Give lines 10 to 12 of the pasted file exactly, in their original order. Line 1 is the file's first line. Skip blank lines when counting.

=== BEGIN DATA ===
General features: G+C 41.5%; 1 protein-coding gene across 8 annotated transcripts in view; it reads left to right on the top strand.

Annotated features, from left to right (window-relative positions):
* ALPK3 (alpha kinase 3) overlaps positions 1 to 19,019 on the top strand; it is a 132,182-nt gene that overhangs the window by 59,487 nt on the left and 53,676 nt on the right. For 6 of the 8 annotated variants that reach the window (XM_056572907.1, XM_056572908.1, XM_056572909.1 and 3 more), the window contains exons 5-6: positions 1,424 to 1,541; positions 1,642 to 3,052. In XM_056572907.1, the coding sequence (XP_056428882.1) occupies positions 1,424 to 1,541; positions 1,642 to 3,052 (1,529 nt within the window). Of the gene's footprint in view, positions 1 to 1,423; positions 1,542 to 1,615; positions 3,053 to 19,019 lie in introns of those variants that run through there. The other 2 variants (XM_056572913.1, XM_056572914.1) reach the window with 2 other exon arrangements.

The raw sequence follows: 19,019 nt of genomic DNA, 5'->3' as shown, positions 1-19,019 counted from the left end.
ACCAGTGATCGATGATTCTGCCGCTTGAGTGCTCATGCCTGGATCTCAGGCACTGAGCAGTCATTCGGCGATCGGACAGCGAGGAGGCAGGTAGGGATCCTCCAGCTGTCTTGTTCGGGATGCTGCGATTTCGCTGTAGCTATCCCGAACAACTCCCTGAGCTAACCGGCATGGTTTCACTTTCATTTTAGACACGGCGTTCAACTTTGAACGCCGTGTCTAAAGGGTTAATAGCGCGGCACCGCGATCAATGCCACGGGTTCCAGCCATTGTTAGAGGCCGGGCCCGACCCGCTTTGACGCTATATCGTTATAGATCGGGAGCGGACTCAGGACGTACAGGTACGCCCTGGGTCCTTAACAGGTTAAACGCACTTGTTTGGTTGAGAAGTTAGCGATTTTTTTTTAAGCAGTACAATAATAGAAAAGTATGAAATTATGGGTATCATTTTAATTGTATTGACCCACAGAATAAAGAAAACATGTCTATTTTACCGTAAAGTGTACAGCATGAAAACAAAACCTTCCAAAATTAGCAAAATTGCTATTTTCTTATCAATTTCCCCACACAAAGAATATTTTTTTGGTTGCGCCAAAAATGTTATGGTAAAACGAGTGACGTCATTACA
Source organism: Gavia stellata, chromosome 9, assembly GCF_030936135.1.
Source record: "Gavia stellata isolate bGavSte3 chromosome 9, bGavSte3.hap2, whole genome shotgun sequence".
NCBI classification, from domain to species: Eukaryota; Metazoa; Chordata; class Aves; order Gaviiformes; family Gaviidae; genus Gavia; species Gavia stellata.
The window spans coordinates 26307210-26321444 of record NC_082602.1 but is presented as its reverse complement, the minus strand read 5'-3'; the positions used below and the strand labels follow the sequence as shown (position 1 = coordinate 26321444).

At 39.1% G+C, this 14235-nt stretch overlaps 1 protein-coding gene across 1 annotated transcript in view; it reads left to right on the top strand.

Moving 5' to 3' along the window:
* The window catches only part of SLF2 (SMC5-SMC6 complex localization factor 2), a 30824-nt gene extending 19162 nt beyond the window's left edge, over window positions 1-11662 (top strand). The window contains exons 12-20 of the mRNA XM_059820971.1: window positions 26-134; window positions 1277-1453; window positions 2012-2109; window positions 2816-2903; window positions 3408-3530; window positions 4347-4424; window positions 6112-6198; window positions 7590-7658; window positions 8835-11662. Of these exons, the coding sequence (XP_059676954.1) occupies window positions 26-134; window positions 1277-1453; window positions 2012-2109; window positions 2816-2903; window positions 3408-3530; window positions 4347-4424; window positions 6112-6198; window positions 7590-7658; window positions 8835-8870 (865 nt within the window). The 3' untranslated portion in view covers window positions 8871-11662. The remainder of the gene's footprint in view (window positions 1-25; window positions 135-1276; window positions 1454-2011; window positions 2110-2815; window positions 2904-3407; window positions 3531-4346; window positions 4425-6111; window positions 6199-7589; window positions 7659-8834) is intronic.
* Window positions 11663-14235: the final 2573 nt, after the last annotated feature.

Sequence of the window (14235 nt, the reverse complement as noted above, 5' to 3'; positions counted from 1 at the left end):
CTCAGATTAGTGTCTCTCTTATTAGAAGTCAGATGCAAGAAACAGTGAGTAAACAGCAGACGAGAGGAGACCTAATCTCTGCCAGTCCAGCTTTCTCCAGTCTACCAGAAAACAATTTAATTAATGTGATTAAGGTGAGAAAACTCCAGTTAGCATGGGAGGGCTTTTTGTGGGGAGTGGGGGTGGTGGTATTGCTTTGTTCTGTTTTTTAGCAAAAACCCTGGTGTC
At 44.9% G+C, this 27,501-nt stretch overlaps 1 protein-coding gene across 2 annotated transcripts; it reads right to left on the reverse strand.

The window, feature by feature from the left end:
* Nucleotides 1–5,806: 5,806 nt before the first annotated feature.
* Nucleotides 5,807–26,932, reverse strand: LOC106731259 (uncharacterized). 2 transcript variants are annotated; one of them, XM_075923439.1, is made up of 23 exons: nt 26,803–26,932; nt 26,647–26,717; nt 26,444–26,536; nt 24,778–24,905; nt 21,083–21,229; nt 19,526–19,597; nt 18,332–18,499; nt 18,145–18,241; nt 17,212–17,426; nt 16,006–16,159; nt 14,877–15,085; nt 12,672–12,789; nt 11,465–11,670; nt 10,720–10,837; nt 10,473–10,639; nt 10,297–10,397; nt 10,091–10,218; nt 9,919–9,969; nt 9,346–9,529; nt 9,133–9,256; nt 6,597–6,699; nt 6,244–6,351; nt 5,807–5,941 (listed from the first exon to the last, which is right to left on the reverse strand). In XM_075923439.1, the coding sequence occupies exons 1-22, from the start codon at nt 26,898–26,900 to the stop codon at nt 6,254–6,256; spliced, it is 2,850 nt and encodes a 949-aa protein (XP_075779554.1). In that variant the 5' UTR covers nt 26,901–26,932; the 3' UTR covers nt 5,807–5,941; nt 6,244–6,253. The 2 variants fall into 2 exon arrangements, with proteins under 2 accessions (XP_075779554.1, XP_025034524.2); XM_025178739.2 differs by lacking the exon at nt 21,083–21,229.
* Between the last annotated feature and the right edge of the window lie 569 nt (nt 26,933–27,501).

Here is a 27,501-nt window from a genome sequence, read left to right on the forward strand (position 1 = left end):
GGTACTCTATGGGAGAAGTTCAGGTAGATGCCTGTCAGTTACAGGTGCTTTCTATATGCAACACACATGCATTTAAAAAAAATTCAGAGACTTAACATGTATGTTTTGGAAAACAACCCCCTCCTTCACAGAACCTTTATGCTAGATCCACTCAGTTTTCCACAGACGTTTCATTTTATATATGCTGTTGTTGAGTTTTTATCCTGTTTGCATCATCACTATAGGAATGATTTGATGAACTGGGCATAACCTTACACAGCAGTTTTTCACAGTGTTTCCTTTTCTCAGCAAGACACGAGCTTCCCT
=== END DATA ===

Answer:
At 39.1% G+C, this 14235-nt stretch overlaps 1 protein-coding gene across 1 annotated transcript in view; it reads left to right on the top strand.

Moving 5' to 3' along the window:
* The window catches only part of SLF2 (SMC5-SMC6 complex localization factor 2), a 30824-nt gene extending 19162 nt beyond the window's left edge, over window positions 1-11662 (top strand). The window contains exons 12-20 of the mRNA XM_059820971.1: window positions 26-134; window positions 1277-1453; window positions 2012-2109; window positions 2816-2903; window positions 3408-3530; window positions 4347-4424; window positions 6112-6198; window positions 7590-7658; window positions 8835-11662. Of these exons, the coding sequence (XP_059676954.1) occupies window positions 26-134; window positions 1277-1453; window positions 2012-2109; window positions 2816-2903; window positions 3408-3530; window positions 4347-4424; window positions 6112-6198; window positions 7590-7658; window positions 8835-8870 (865 nt within the window). The 3' untranslated portion in view covers window positions 8871-11662. The remainder of the gene's footprint in view (window positions 1-25; window positions 135-1276; window positions 1454-2011; window positions 2110-2815; window positions 2904-3407; window positions 3531-4346; window positions 4425-6111; window positions 6199-7589; window positions 7659-8834) is intronic.